Reading is probably one of the most classic pastimes for introverts.
Introverts recharge by spending quality time on their own, and reading is a great way to pass the time. It is probably also quite calming for people; it’s nice and quiet, with no need to engage in the chaotic world that we all live in.
Except that I’m an extrovert. I recharge by meeting up with people and chatting them up. I can be loud and obnoxious, and just the right amount of social interaction can keep me going all day or night, minimal drinks required. If you ask me whether reading relaxes me, the answer is it does not. I won’t even try to read after a long day at work because I would feel more drained than I had just been. It would then be as if reading became a chore, and I would get all worked up because why do I have so many books to read anyway? What was I thinking?
Oh, yes, now I remember: I love to read—only I read when I’m already relaxed. I do not read when I am rattled because solitude does not calm nor recharge me one bit. I am a morning person, and I feel at my best while the sun is out. I feel calm when I wake up to the morning sunshine, so I read while I eat breakfast and drink coffee. I read before I face the challenges of the day, even if it is only for thirty minutes, because it is such a joy to read, and I will make sure it stays that way for me.
If I’m tired, I actually look forward to talking to people and telling them about my day, in person or in social media. I need the interaction. Not surprisingly, I’m reading at a slower pace than I was a few months ago. I was on vacation then. I’m not too bothered by the change of (reading) pace though because I’d rather have a pleasant time reading than get burnt out doing so.
Extroverts need to recharge, too—just in a seemingly counterintuitive way.
White Teeth delves into family history and dynamics: an unlikely friendship between two men, Archie Jones and Samad Iqbal, and how this brought their families together. It explores what it’s like to be a person of color in London from the 70s to the 90s (though I am guessing even until today). It is the kind of book I’d recommend to readers who are more invested in characters than the plot, those who want to understand why people-are-that-way and who do not mind the lack of action in a book.
It took me a bit longer than usual to sort out my feelings about White Teeth.
I read this book based on a recommendation by someone in my professional network. This was one of three fiction books in a list of ten books, so I felt that the book would at least expand my reading horizons. It did; I have no regrets.
After reading Kurt Vonnegut’s “The Epizootic,” the second story in his posthumously published collection, While Mortals Sleep, I wanted to bring to light the hushed up epidemic that ravaged America a few decades ago: the epizootic. Of course, actions have since been taken to rid America of this disease, so let me tell you about it because I thought it was an interesting read.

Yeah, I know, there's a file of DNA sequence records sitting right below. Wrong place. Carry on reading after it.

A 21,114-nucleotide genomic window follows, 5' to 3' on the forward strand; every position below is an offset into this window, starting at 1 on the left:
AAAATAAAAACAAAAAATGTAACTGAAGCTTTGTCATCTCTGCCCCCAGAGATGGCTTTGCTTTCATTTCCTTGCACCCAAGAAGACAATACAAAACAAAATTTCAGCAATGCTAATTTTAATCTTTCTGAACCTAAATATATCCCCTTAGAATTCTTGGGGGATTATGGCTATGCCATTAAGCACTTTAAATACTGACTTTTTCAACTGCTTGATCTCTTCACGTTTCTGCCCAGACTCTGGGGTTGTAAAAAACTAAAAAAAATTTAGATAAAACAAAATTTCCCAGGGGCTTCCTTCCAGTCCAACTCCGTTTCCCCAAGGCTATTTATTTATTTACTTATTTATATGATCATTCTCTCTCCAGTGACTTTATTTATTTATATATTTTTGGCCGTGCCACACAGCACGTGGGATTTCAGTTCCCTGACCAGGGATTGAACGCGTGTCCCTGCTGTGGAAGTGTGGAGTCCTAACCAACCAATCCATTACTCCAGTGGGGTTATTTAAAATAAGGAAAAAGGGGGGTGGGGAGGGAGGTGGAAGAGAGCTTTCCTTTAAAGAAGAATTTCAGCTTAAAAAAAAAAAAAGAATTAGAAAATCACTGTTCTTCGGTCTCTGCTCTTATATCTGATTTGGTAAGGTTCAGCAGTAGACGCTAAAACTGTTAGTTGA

Please be aware of the epizootic, a disease that drove down the age of mortality among American men from 68 to 47 years old. Family men, men with wives and children to support, were most prone to contracting this disease especially in times of financial crises.
The epizootic was a terminal illness, and it spread through thoughts and words. Unless one covered his eyes and ears and lived far removed from society, there seemed to be no escape. Research has shown that the epizootic cases were correlated to increased instances of crashing planes and falling from heights.
“Modern communications are wonderful, aren’t they?” he said. “Almost as wonderful as life insurance.”
Kurt Vonnegut, “The Epizootic” in While Mortals Sleep
Thankfully, fine print has aided in eradicating the epizootic epidemic. For good measure, I suggest reading “The Epizootic” for a first-hand account of the covered up epidemic. The hope is that all breadwinners, no longer limited to family men, do not ever have to succumb to this disease.
It could just be me, but I wasn’t completely satisfied with Miguel Syjuco’s Ilustrado. I liked the way the writer incorporated different forms of media and literature, all of which eventually made sense as the story developed, into one cohesive work, but I was just … okay with it. It’s not a very long book, but it took me a while to finish. (This doesn’t mean I have nothing to say though. I have a bunch.)
Because I like my history, let’s first talk about the title, Ilustrado.
For context, the Philippines was colonized by Spain for 333 years (I am not making this number up) from 1565 to 1898. The word “Ilustrado” referred to people from the Philippines who obtained their education abroad, in Mother Spain. This exposed them to liberal ideas, and they came back seeking to reform Spanish colonial rule (to turn the Philippines into a Spanish province instead of just a colony). Think: Jose Rizal and Plaridel.
But why use a word so old that it was used in history books?
If I were to describe “The Veldt,” a short story in Ray Bradbury’s The Invisible Man, it would be “creepy.”
In this world, you can buy a house that’s practically alive. The house is at your service, and you never have to lift a finger. Gone are the days when you have to clean and maintain your house—it is programmed to be self-sufficient. It can even cook your meals that you might wonder: does the house have a mind of its own?
And then you have children spoiled like no other. These children are so used to getting everything that they want that you’re not sure how they would deal with adversity. Perhaps their behavior would be destructive? Well, whenever I read about mysterious children, I am reminded of horror movies, of children with eerily high-pitched voices and imperious auras. (Actually, I remembered Such Small Hands, which left me unsettled.)
At the end of the day, it all boils down to one question: are you really in control? If not, well, watch out.